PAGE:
Communion in Dublin (resend) – by David Brauner


Song: “God’s Extended Hand”

I’m sitting in a pew in a one-thousand-year-old cathedral in Dublin, Ireland bathed by an ethereal choir song of organ and voices that rings off the ancient stones majestically, like you might experience at the coronation of a king or queen; listening to a priest, a woman, preaching love and acceptance, calling out the unique challenges of our LGBTQ brothers and sisters, in a country where centuries of struggle and oppression and violence and division continue to weigh on the population, like a medieval millstone, whose forbearers suffered a particularly cruel occupation- their land and rights taken, the practice of their chosen religion banned, economic and educational opportunities denied, where they endured intentional starvation in a famine that left one million dead; where a lingering animosity, born from this dark history, refuses to extinguish, like an unsettled spirit that can’t rest, it makes its presence known when agitated, a subtext that haunts life here and casts a long shadow over most everything, and my thoughts drift to my homeland, America, where my forebearers journeyed in pursuit of freedom and opportunity, and where today, the unthinkable seems possible, that the rule of law and the underpinnings of our democracy are not immutable, that there is no guarantee that our freedoms will endure, that what was paid for in blood by those who proceeded us is at risk, while we, the most privileged and blessed society in the history of humankind divide into tribes, mired in abject disagreement on everything, including the reality of events that unfold right before our eyes, and then, my gaze shifts to an African-looking priest, robed in the elaborate garments of the Church of Ireland, processing past me down the marbled center aisle, holding a bejeweled staff in his left hand and an eight or nine-year old boy in the other, perhaps a relative- sneakered, shirt untucked, scruffy like any youth his age, shuffling alongside the stiffed-back, formally-garbed priest, tracing the steps of untold worshipers over a thousand years, nobility and commoners, kings and queens and serfs, young and old and the Scripture is read- the unchanging, enduring word of God that recalls an itinerate preacher, Jesus, being admonished by the religious authorities of his day, who are so fixed on the practice of their religion that they are unable to behold miracles, performed by the Son of God, right before their eyes, as retold in Mark 2 and 3:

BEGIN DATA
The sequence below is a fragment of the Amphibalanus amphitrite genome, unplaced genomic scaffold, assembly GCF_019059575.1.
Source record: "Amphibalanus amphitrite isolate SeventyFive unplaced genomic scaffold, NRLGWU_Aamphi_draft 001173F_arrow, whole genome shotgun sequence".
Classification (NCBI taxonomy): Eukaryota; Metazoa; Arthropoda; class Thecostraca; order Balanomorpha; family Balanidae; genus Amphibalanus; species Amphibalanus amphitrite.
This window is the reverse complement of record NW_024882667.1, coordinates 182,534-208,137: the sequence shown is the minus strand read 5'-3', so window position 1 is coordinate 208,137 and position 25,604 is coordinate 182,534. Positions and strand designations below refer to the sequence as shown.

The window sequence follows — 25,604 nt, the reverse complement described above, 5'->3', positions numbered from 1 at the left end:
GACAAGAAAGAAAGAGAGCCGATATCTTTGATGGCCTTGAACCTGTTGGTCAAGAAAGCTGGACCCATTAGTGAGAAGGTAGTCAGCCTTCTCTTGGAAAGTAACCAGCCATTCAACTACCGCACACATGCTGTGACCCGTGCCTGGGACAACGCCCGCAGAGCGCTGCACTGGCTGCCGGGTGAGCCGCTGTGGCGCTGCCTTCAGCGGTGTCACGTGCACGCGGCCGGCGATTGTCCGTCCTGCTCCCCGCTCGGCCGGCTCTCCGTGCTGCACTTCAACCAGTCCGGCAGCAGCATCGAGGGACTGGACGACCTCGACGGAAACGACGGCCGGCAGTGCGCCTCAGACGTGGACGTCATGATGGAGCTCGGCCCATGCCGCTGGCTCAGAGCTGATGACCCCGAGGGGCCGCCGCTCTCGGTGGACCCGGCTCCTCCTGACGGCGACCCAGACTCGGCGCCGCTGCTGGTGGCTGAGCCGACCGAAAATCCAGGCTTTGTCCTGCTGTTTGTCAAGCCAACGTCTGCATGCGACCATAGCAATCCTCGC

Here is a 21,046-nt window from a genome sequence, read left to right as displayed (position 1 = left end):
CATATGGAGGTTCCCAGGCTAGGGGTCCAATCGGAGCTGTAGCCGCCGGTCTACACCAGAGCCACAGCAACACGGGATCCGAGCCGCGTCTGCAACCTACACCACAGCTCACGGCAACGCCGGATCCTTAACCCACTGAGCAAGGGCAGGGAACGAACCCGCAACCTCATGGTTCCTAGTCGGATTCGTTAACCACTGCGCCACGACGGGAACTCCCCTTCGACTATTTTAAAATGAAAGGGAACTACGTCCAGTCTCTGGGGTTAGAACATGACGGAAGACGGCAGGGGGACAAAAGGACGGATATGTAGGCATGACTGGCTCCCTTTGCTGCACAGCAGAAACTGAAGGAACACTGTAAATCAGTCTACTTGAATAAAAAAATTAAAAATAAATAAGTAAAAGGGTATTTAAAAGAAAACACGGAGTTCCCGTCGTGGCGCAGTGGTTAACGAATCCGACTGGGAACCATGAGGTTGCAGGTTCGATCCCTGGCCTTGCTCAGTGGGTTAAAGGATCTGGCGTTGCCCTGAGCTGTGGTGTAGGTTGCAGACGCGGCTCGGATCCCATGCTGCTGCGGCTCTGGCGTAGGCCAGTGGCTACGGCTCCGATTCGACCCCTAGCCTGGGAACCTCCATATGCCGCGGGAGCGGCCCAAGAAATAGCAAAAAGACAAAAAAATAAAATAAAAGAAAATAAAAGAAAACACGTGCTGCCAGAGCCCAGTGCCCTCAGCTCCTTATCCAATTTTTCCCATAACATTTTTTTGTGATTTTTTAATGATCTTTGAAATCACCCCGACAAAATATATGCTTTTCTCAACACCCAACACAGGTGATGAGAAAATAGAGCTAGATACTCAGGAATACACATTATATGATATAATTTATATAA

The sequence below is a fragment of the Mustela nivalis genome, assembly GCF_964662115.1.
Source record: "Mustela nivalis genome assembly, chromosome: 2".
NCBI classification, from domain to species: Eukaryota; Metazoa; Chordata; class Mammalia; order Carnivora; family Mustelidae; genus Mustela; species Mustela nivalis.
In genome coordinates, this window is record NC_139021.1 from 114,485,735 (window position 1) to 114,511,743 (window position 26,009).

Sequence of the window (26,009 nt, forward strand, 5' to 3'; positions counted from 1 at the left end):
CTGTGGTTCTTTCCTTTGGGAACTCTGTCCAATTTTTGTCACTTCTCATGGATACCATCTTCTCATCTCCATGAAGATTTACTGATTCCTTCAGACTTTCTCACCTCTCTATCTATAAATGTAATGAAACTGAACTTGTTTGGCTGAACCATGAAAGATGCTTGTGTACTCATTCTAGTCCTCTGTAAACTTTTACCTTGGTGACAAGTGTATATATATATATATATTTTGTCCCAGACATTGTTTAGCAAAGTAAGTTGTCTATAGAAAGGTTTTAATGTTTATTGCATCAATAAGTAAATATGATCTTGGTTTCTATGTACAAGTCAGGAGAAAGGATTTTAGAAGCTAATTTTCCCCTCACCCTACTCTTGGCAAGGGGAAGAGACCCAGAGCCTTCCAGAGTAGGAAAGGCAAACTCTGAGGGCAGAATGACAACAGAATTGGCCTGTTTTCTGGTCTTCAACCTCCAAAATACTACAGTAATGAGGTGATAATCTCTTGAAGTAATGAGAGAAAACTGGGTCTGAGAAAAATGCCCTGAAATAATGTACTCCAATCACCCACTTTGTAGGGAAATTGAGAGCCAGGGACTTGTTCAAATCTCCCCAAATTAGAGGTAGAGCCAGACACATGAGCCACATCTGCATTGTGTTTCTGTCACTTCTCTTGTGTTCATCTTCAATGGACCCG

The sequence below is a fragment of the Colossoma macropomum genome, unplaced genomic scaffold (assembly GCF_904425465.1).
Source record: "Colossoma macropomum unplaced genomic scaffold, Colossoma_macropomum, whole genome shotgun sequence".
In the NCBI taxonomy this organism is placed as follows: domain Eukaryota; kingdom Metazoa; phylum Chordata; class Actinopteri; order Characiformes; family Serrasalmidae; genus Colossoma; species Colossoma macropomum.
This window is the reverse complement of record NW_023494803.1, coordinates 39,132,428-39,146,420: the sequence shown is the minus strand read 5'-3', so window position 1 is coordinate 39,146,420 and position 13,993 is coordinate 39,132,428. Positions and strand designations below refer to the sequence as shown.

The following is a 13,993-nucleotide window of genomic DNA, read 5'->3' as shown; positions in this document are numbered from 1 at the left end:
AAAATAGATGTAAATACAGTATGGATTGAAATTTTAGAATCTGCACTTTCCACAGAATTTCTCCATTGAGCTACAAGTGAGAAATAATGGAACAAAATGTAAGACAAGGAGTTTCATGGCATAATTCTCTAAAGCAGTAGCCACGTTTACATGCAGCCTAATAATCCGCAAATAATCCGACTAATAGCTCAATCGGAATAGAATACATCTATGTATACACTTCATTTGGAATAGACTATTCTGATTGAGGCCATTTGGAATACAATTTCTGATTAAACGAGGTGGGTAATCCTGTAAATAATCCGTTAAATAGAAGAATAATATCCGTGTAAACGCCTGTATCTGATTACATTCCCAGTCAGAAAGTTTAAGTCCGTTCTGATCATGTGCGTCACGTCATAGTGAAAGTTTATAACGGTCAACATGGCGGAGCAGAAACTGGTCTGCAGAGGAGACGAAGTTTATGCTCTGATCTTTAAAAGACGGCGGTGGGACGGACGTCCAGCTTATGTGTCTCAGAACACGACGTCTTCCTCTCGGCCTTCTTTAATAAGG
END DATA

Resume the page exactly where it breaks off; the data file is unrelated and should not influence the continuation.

“One Sabbath Jesus was going through the grainfields, and as his disciples walked along, they began to pick some heads of grain.  The Pharisees said to him, ‘Look, why are they doing what is unlawful on the Sabbath?’ He answered, ‘Have you never read what David did when he and his companions were hungry and in need? In the days of Abiathar the high priest, he entered the house of God and ate the consecrated bread, which is lawful only for priests to eat. And he also gave some to his companions.’ Then he said to them, ‘The Sabbath was made for man, not man for the Sabbath. So the Son of Man is Lord even of the Sabbath’; And from Mark 3: “And [Jesus] said to them, ‘Is it lawful on the Sabbath to do good or to do harm, to save life or to kill?’ But they were silent. And he looked around at them with anger, grieved at their hardness of heart, and said to the man, ‘Stretch out your hand.’ He stretched it out, and his hand was restored’;

and so on this sabbath, in this magnificent building, in this ancient, deeply burdened and abundantly joyous land, the wafer melts in my mouth, the formality reminding me of my First Holy Communion; the taste of bitter wine taken from a gold chalice, wiped by the priest with a white linen cloth as each congregant partakes, before a vast altar, a small tear wells in the corner of my eye as the priest recites the promise of our faith, a covenant that transcends the entirety of human history, both tragic and triumphant, a healing thread that knits us together through time into this very moment, she says: “Wherever you are from and whatever you believe, you are welcome to receive at the table of the Lord.”  The song pairing is an updated demo of “God’s Extended Hand.”  Until next time, stay safe, be brave and keep walking in the light. 

God’s Extended Hand
Leaves drift on the breeze
in the afternoon sun
a soft October light
baptizes everyone
our kids kick up the piles
in their innocent fun
and God’s extended hand
it touches everyone

The least will increase
just down the line
upside down and right side up
all in good time
the hour maybe be late
but the day is still young
and God’s extended hand
it touches everyone

God’s extended hand
He makes the planets spin
we’ll say goodbye for now  
but I’ll see you again

Contradiction and fact,
one thing that I can see,
I’ve been stone blind
to what’s right in front of me
from eternity ’til now
and back to day one
God’s extended hand
it touches everyone


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